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Inherited clubfoot can be associated with chromosomal abnormality

Date: 20.7.2010 

Clubfoot is one of the most common congenital anomalies of the lower extremity and one of the most common congenital anomalies at all. It can be found approximately in one of one thousand newborns (and it is more frequent in males than in females). Clubfoot is a severe anomaly and may affect the future ability of normal walking, when it is not properly treated.

The deformity itself is very complex and it is caused by an abnormal prenatal development of the feet that result in an abnormal structure and position of several bones and joints. Therefore the therapy of this anomaly can be problematic (and long lasting) and often requires surgery as the final treatment method (when the rehabilitation and bandage therapy are unsuccessful).

Despite the relatively commonness of this anomaly, the exact pathogenesis of clubfoot is still unknown and numerous etiologic factors remains hidden.

Today we know that some cases (about 25 %) have a positive family history, so there are probably genetic factors involved. Scientists have identified several genes that are (more or less) associated with the clubfoot. The recent study however shows the possible connection of chromosomal aberration (what is a more complex change of the genetic information than a simple gene mutation) with the clubfoot, what is something new in this field.

The scientists at Washington University School of Medicine have published results of their recent study that point to a specific region of the chromosome 17. The researchers have investigated the material from 66 patients with the clubfoot. They have used a chromosomal microarray method, which can provide more detail results than the standard chromosome banding methods used for the classical karyotype examination.

And the researchers were successful, when they have discovered structural aberrations in specific region of the chromosome 17 in four patients with the clubfoot.In three cases, they have found small recurrent duplication and in one patient they have found small recurrent deletion of the chromosome 17 region. On the other side, no similar abnormality of chromosome 17 was found among 700 control patients without clubfoot.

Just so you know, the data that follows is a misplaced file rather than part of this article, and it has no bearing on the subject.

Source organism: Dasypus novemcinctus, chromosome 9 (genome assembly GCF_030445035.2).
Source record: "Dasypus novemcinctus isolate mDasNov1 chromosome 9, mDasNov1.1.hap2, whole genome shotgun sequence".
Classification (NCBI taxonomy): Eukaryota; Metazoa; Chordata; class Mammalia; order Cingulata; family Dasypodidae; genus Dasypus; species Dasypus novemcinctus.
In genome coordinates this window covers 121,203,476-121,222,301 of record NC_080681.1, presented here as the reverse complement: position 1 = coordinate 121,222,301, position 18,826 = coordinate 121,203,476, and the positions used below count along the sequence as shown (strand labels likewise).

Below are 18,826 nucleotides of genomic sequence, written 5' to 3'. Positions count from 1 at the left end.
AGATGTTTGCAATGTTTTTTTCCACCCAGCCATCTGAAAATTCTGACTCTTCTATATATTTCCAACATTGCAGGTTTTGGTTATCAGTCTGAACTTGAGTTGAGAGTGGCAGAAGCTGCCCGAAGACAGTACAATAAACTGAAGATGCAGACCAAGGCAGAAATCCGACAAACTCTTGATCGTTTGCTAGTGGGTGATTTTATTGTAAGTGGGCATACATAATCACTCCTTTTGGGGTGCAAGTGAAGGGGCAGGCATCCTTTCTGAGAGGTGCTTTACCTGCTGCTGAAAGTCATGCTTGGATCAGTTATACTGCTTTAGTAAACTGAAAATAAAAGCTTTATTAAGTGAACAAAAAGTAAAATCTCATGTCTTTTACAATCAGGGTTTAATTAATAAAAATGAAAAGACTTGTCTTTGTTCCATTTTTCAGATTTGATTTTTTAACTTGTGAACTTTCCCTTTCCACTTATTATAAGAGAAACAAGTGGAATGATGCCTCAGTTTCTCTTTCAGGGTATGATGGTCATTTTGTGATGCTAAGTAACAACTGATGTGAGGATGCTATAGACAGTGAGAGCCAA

The researchers further studied the chromosomes of ten family members of the three patients with the duplications on chromosome 17. All family members with the duplication and clubfoot anomaly were males. However, them researchers also found one female family member without clubfoot, but with other common congenital anomaly of the lower extremity - dysplasia of the hip. This is really interesting, because some of the patients with clubfoot also had congenital abnormalities of the hip.

The involved region is situated on the long arm of the chromosome 17 (exact location: 17q23.1q23.2). In this region, there is a gene called TBX4.The team of scientists believes, this gene is associated with PITX1 gene function (5q31). The PITX1 gene itself was discovered by the same team of scientists some time ago as the first gene associated with the congenital clubfoot. It plays an important role in the early stages of development of lower extremities. Now it seems that both genes work together and are involved in the same stage of development.

The scientists believe that the results of this study can improve the diagnostics of the inherited clubfoot. The identification of the chromosome 17 abnormalities can be performed both prenatally and postnatally. However, the etiology of the clubfoot anomaly is very complex and not all cases of the inherited clubfoot can be identified with such screening. The scientists therefore proclaim to continue with this research in order to identify other possibly involved factors.

Autor: Antonín Šípek

Source:

Chromosomal Abnormality Found For Inherited Clubfoot
http://www.medicalnewstoday.com/articles/193615.php

Text of the Study:

Familial Isolated Clubfoot Is Associated with Recurrent Chromosome 17q23.1q23.2 Microduplications Containing TBX4
http://www.cell.com/AJHG/retrieve/pii/S0002929710003137

Other references:

OMIM - Congenital Clubfoot
http://www.ncbi.nlm.nih.gov/omim/119800

 



 

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